The meetings between party leaders in Government Buildings have been reasonably collegiate to date.
Leo Varadkar has invited them once a week to Government Buildings.
The leaders sit in one room with the Taoiseach and listen to briefings via video link from senior health officials such as chief medical officer Tony Holohan and HSE chief Paul Reid.
After the briefings, there is a short amount of time for questions but not long as the meetings are two hours long. Those who attend say they are constructive, if a little light on detail.
Sinn Féin leader Mary Lou McDonald has not been popular over public comments seen as being at odds with solidarity expressed in the meetings.
"She's constructive in the meetings but then goes off the reservation when she sees a microphone," a source said.
The only other complaint from one attendee was about what were politely described as the "loquacious" contributions from Richard Boyd Barrett, representing parties on the far left.
Outside the meetings, the leaders have been given a dedicated email address where they can send queries and suggestions. "It's all a little unsatisfactory," a source said.
This week, leaders were told about plans to increase the Covid-19 pandemic payment and introduce a financial package for employers. They were not provided with any details.
However, there was cross-party support when it was announced the payment for workers and self-employed would increase to €350 a week, while the wages of employees retained by their employers would be paid, up to €410, by the State. The package will cost €4.7bn over the next three months.
Yesterday, it was announced student nurses would be paid around €2,300 a month for the duration of the crisis.
Meanwhile, mortgage holders are being given payment holidays and a rent freeze is being implemented despite all the legal advice we were told prevented such action. It is hard to argue against any of these measures in the face of the national health emergency posed by the coronavirus.
But the financial supports for those who lost their jobs are already having some unintended consequences.
Yesterday, TDs reported hearing of cases of part-time workers asking to be let go because they would earn more from the pandemic payment.
There are also cases of people withdrawing applications for retails jobs after the €350 payment was announced. Why work for a similar amount or less when the State will pay you to sit at home?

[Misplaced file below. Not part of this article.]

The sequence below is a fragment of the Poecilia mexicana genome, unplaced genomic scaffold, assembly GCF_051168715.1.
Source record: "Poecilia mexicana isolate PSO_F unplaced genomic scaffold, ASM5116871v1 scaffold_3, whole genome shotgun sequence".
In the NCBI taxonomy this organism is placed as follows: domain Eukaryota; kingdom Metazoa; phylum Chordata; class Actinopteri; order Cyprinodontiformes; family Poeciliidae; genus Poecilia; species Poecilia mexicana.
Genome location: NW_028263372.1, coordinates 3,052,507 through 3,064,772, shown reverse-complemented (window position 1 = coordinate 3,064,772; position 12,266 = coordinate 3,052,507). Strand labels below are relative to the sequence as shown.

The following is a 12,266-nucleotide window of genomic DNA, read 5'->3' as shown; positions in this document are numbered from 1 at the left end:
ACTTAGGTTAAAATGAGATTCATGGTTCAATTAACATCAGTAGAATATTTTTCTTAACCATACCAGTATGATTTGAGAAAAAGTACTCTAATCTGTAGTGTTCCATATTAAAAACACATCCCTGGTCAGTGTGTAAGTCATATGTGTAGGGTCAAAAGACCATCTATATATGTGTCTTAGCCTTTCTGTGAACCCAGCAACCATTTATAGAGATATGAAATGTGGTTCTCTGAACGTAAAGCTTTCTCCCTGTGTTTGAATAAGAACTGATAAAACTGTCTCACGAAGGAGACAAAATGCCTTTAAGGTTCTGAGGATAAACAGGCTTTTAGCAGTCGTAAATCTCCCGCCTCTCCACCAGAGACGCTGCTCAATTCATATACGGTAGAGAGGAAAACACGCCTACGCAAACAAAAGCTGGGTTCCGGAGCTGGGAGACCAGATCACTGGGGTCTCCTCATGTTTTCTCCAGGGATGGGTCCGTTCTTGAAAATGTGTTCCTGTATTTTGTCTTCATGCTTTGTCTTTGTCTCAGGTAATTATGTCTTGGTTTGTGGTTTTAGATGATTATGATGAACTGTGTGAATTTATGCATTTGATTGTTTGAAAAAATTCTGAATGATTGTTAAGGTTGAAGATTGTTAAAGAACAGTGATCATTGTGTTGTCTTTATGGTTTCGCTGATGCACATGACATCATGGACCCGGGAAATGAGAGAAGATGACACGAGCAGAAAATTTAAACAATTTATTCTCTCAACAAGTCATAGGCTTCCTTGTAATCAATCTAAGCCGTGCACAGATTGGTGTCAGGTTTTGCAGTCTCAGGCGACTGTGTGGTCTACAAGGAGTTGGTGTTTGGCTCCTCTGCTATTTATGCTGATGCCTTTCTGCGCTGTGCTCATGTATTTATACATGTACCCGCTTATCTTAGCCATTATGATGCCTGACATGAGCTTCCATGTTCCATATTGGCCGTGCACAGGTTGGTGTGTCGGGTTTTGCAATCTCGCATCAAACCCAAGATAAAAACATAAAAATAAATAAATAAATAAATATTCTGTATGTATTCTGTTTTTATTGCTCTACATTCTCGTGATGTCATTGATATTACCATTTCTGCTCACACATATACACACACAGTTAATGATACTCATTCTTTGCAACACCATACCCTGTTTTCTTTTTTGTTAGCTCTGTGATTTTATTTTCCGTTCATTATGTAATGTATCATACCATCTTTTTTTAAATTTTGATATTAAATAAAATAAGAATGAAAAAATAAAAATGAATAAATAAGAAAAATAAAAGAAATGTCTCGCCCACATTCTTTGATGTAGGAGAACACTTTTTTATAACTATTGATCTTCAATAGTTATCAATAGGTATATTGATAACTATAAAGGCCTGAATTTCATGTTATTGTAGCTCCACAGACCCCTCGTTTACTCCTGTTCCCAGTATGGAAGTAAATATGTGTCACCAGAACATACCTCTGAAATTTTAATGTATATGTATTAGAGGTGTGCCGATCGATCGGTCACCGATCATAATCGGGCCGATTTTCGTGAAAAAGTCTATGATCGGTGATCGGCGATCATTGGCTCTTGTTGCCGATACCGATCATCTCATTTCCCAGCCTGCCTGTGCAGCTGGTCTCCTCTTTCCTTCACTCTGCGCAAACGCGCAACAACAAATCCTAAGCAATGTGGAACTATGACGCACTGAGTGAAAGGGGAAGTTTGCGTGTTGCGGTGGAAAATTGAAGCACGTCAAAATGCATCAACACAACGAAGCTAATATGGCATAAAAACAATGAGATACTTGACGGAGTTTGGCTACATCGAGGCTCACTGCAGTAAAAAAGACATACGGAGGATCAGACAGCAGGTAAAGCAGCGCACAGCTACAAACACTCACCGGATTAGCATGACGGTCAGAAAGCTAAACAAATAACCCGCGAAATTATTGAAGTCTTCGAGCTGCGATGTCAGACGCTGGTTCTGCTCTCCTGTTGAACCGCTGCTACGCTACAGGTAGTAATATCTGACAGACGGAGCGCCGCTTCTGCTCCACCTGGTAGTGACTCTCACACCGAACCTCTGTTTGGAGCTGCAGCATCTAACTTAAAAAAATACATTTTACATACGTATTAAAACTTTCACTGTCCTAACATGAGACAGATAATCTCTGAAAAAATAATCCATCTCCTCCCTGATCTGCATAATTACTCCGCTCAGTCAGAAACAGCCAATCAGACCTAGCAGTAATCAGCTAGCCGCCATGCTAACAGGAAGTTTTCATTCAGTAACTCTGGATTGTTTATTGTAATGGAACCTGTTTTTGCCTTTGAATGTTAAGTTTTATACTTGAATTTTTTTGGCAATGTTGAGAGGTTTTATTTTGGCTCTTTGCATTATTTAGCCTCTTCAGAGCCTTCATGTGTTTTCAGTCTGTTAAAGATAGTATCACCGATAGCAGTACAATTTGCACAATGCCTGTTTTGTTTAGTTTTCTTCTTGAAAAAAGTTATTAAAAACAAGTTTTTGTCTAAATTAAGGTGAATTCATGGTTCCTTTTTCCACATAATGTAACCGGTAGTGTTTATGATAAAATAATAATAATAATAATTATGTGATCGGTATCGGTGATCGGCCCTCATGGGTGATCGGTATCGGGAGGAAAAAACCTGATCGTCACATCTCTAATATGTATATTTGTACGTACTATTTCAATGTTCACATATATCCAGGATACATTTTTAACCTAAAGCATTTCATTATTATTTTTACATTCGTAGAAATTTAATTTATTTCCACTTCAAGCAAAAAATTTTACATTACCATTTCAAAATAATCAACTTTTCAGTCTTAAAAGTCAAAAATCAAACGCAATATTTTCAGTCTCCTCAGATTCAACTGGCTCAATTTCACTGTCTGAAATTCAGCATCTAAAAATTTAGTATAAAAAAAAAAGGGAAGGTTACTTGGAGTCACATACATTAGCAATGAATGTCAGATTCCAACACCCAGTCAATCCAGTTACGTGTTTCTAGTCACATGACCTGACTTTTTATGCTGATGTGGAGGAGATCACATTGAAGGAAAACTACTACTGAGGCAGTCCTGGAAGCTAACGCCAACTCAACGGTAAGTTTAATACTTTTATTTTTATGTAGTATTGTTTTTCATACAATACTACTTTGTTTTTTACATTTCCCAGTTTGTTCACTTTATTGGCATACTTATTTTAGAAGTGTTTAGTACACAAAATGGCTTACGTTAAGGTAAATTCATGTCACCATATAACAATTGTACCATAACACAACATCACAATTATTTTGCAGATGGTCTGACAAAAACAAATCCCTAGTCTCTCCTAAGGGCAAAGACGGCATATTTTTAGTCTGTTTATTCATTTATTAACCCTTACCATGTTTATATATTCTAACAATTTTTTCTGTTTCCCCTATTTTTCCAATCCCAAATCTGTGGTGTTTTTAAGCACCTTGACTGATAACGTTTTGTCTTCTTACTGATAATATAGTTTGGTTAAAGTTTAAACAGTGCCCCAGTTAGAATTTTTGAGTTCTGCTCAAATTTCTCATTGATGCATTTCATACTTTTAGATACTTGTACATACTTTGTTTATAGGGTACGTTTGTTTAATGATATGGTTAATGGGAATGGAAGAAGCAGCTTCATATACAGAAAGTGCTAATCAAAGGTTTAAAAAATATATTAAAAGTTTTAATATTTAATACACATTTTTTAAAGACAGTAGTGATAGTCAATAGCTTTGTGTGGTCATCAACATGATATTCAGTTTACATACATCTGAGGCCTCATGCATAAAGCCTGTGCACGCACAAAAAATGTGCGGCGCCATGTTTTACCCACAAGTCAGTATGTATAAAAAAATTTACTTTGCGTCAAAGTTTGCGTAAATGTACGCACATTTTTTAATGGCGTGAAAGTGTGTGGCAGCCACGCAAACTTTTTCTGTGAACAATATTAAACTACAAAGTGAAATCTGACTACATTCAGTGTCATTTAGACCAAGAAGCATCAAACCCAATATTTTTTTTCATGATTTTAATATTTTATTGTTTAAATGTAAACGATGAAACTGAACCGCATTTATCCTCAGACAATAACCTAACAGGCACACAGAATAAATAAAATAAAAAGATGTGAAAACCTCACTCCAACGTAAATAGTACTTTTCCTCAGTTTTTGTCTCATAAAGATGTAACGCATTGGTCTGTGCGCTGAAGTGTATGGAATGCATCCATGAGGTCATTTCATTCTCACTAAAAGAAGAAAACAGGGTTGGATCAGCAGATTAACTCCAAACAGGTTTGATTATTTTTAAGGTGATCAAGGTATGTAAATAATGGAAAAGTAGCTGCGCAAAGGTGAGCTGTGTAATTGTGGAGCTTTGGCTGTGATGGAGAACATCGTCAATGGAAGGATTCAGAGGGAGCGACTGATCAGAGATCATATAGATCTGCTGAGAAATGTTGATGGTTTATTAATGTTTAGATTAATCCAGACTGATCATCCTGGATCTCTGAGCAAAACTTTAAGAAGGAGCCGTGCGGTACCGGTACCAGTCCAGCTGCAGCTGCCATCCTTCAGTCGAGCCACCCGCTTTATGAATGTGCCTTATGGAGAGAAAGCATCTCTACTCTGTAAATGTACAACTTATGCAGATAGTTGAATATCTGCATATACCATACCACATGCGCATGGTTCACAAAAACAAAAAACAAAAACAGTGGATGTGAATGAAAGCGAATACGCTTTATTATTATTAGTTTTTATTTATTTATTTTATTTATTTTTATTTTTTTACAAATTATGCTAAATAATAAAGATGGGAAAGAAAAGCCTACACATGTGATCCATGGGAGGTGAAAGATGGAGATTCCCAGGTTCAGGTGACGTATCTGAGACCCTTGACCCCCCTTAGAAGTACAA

A two-tier social welfare system has also effectively been created and those on the dole must be wondering why they are expected to live on the €203 a week jobseekers' payment.
Pensioners have also begun asking their local TDs why they are receiving only €248 - and you know how strong a lobby group they are. One TD's office even got a call from a sex worker asking how to apply for the €350 pandemic payment.
These financial measures are due to last three months. However, there is no guarantee the virus will have been defeated by then. Even if it has been contained, there will still be huge amounts of job losses.
What will the government of the day do then?
Will those left unemployed by the virus be told they have to start claiming the €203 dole? If they remain on €350 a week, then surely there is a case for all those who are unemployed to be on the same rate.
It will be quite the quagmire when it eventually arises. You can be sure the Opposition will be insisting on the pandemic rate remaining in place.
The far left and Sinn Féin will not be prepared to take tough economic decisions, so it makes no difference if it is in or out of government.
Those in power will be faced with the unenviable task of untangling the measures put in place to address this unimaginable health crisis.
The only saving grace is that this is a global pandemic and the solution will have to be Europe-wide if not worldwide.
Those in Fianna Fáil and Fine Gael forming the next government know these are the conundrums they are facing. There is no easy answer and they are unlikely to be thanked for working to drag the country back from the brink. Just ask the Labour Party.